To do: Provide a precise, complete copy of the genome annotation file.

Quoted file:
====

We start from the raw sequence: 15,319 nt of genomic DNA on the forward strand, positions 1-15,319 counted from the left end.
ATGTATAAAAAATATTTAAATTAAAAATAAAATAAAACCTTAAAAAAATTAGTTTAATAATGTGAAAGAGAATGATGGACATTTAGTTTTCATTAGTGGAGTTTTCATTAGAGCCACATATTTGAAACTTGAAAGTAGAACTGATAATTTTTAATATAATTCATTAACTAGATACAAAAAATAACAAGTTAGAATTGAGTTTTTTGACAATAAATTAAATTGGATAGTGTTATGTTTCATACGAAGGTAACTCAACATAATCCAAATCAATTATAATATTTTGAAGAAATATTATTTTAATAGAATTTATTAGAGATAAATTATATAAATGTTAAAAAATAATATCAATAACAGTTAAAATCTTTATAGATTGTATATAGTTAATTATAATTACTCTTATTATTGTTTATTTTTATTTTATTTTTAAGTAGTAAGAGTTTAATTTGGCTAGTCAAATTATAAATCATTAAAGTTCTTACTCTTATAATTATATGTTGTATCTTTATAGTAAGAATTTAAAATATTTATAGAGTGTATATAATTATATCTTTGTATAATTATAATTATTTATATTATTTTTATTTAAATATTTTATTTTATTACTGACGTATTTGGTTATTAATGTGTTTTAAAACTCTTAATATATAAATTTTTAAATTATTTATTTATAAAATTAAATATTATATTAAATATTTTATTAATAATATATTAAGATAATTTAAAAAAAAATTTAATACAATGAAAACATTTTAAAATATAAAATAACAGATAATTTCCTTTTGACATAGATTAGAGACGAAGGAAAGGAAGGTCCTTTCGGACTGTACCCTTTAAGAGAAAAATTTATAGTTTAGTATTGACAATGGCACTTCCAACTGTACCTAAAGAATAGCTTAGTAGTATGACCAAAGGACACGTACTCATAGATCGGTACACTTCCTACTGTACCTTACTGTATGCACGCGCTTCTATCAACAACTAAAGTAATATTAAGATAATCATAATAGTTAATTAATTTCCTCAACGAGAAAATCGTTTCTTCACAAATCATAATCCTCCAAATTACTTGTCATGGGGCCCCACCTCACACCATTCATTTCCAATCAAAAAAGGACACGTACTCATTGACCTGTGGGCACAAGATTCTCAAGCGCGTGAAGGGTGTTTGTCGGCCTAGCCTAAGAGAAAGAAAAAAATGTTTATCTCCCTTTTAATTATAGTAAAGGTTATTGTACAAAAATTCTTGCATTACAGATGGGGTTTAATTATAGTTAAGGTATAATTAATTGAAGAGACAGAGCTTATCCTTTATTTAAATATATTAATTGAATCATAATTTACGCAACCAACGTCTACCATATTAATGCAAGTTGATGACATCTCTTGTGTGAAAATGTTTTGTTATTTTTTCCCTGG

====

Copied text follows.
We start from the raw sequence: 15,319 nt of genomic DNA on the forward strand, positions 1-15,319 counted from the left end.
ATGTATAAAAAATATTTAAATTAAAAATAAAATAAAACCTTAAAAAAATTAGTTTAATAATGTGAAAGAGAATGATGGACATTTAGTTTTCATTAGTGGAGTTTTCATTAGAGCCACATATTTGAAACTTGAAAGTAGAACTGATAATTTTTAATATAATTCATTAACTAGATACAAAAAATAACAAGTTAGAATTGAGTTTTTTGACAATAAATTAAATTGGATAGTGTTATGTTTCATACGAAGGTAACTCAACATAATCCAAATCAATTATAATATTTTGAAGAAATATTATTTTAATAGAATTTATTAGAGATAAATTATATAAATGTTAAAAAATAATATCAATAACAGTTAAAATCTTTATAGATTGTATATAGTTAATTATAATTACTCTTATTATTGTTTATTTTTATTTTATTTTTAAGTAGTAAGAGTTTAATTTGGCTAGTCAAATTATAAATCATTAAAGTTCTTACTCTTATAATTATATGTTGTATCTTTATAGTAAGAATTTAAAATATTTATAGAGTGTATATAATTATATCTTTGTATAATTATAATTATTTATATTATTTTTATTTAAATATTTTATTTTATTACTGACGTATTTGGTTATTAATGTGTTTTAAAACTCTTAATATATAAATTTTTAAATTATTTATTTATAAAATTAAATATTATATTAAATATTTTATTAATAATATATTAAGATAATTTAAAAAAAAATTTAATACAATGAAAACATTTTAAAATATAAAATAACAGATAATTTCCTTTTGACATAGATTAGAGACGAAGGAAAGGAAGGTCCTTTCGGACTGTACCCTTTAAGAGAAAAATTTATAGTTTAGTATTGACAATGGCACTTCCAACTGTACCTAAAGAATAGCTTAGTAGTATGACCAAAGGACACGTACTCATAGATCGGTACACTTCCTACTGTACCTTACTGTATGCACGCGCTTCTATCAACAACTAAAGTAATATTAAGATAATCATAATAGTTAATTAATTTCCTCAACGAGAAAATCGTTTCTTCACAAATCATAATCCTCCAAATTACTTGTCATGGGGCCCCACCTCACACCATTCATTTCCAATCAAAAAAGGACACGTACTCATTGACCTGTGGGCACAAGATTCTCAAGCGCGTGAAGGGTGTTTGTCGGCCTAGCCTAAGAGAAAGAAAAAAATGTTTATCTCCCTTTTAATTATAGTAAAGGTTATTGTACAAAAATTCTTGCATTACAGATGGGGTTTAATTATAGTTAAGGTATAATTAATTGAAGAGACAGAGCTTATCCTTTATTTAAATATATTAATTGAATCATAATTTACGCAACCAACGTCTACCATATTAATGCAAGTTGATGACATCTCTTGTGTGAAAATGTTTTGTTATTTTTTCCCTGG